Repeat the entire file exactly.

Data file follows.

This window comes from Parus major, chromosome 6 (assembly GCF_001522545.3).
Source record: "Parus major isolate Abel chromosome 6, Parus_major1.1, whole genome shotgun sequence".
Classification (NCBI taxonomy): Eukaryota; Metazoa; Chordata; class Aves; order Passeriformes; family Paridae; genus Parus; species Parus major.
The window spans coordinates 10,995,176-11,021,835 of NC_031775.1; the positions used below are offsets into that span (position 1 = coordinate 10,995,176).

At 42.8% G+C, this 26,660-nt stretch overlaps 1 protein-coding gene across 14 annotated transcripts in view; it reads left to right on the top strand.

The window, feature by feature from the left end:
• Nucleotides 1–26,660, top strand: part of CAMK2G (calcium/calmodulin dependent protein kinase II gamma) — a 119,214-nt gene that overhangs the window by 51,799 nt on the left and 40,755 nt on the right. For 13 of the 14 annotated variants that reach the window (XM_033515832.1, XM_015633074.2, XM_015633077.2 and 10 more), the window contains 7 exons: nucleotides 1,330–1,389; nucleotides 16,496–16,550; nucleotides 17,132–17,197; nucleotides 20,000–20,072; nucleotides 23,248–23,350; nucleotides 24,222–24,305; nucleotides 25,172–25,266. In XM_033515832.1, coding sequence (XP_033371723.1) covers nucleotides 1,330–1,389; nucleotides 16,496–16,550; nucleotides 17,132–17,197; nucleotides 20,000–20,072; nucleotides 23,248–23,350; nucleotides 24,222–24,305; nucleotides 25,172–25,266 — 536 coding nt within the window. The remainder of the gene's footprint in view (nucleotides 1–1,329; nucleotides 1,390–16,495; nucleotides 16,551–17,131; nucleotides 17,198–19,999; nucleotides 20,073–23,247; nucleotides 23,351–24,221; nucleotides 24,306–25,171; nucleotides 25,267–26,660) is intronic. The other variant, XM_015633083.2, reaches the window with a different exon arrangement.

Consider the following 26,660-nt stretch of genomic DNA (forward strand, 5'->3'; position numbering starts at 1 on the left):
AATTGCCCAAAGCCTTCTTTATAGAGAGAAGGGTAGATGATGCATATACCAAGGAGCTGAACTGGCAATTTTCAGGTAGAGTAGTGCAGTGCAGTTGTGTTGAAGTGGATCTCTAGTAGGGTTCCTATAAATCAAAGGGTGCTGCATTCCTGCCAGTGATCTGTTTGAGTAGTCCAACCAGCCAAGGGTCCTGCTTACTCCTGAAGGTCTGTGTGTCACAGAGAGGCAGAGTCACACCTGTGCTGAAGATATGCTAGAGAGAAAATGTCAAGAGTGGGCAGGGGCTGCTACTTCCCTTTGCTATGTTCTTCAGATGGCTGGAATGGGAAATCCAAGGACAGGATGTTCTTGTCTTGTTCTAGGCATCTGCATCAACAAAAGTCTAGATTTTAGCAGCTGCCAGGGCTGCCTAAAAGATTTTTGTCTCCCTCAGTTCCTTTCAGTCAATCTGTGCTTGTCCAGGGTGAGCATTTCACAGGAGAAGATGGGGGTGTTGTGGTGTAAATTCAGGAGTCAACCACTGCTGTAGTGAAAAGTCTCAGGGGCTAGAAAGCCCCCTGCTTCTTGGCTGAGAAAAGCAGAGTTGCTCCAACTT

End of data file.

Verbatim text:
This window comes from Parus major, chromosome 6 (assembly GCF_001522545.3).
Source record: "Parus major isolate Abel chromosome 6, Parus_major1.1, whole genome shotgun sequence".
Classification (NCBI taxonomy): Eukaryota; Metazoa; Chordata; class Aves; order Passeriformes; family Paridae; genus Parus; species Parus major.
The window spans coordinates 10,995,176-11,021,835 of NC_031775.1; the positions used below are offsets into that span (position 1 = coordinate 10,995,176).

At 42.8% G+C, this 26,660-nt stretch overlaps 1 protein-coding gene across 14 annotated transcripts in view; it reads left to right on the top strand.

The window, feature by feature from the left end:
• Nucleotides 1–26,660, top strand: part of CAMK2G (calcium/calmodulin dependent protein kinase II gamma) — a 119,214-nt gene that overhangs the window by 51,799 nt on the left and 40,755 nt on the right. For 13 of the 14 annotated variants that reach the window (XM_033515832.1, XM_015633074.2, XM_015633077.2 and 10 more), the window contains 7 exons: nucleotides 1,330–1,389; nucleotides 16,496–16,550; nucleotides 17,132–17,197; nucleotides 20,000–20,072; nucleotides 23,248–23,350; nucleotides 24,222–24,305; nucleotides 25,172–25,266. In XM_033515832.1, coding sequence (XP_033371723.1) covers nucleotides 1,330–1,389; nucleotides 16,496–16,550; nucleotides 17,132–17,197; nucleotides 20,000–20,072; nucleotides 23,248–23,350; nucleotides 24,222–24,305; nucleotides 25,172–25,266 — 536 coding nt within the window. The remainder of the gene's footprint in view (nucleotides 1–1,329; nucleotides 1,390–16,495; nucleotides 16,551–17,131; nucleotides 17,198–19,999; nucleotides 20,073–23,247; nucleotides 23,351–24,221; nucleotides 24,306–25,171; nucleotides 25,267–26,660) is intronic. The other variant, XM_015633083.2, reaches the window with a different exon arrangement.

Consider the following 26,660-nt stretch of genomic DNA (forward strand, 5'->3'; position numbering starts at 1 on the left):
AATTGCCCAAAGCCTTCTTTATAGAGAGAAGGGTAGATGATGCATATACCAAGGAGCTGAACTGGCAATTTTCAGGTAGAGTAGTGCAGTGCAGTTGTGTTGAAGTGGATCTCTAGTAGGGTTCCTATAAATCAAAGGGTGCTGCATTCCTGCCAGTGATCTGTTTGAGTAGTCCAACCAGCCAAGGGTCCTGCTTACTCCTGAAGGTCTGTGTGTCACAGAGAGGCAGAGTCACACCTGTGCTGAAGATATGCTAGAGAGAAAATGTCAAGAGTGGGCAGGGGCTGCTACTTCCCTTTGCTATGTTCTTCAGATGGCTGGAATGGGAAATCCAAGGACAGGATGTTCTTGTCTTGTTCTAGGCATCTGCATCAACAAAAGTCTAGATTTTAGCAGCTGCCAGGGCTGCCTAAAAGATTTTTGTCTCCCTCAGTTCCTTTCAGTCAATCTGTGCTTGTCCAGGGTGAGCATTTCACAGGAGAAGATGGGGGTGTTGTGGTGTAAATTCAGGAGTCAACCACTGCTGTAGTGAAAAGTCTCAGGGGCTAGAAAGCCCCCTGCTTCTTGGCTGAGAAAAGCAGAGTTGCTCCAACTT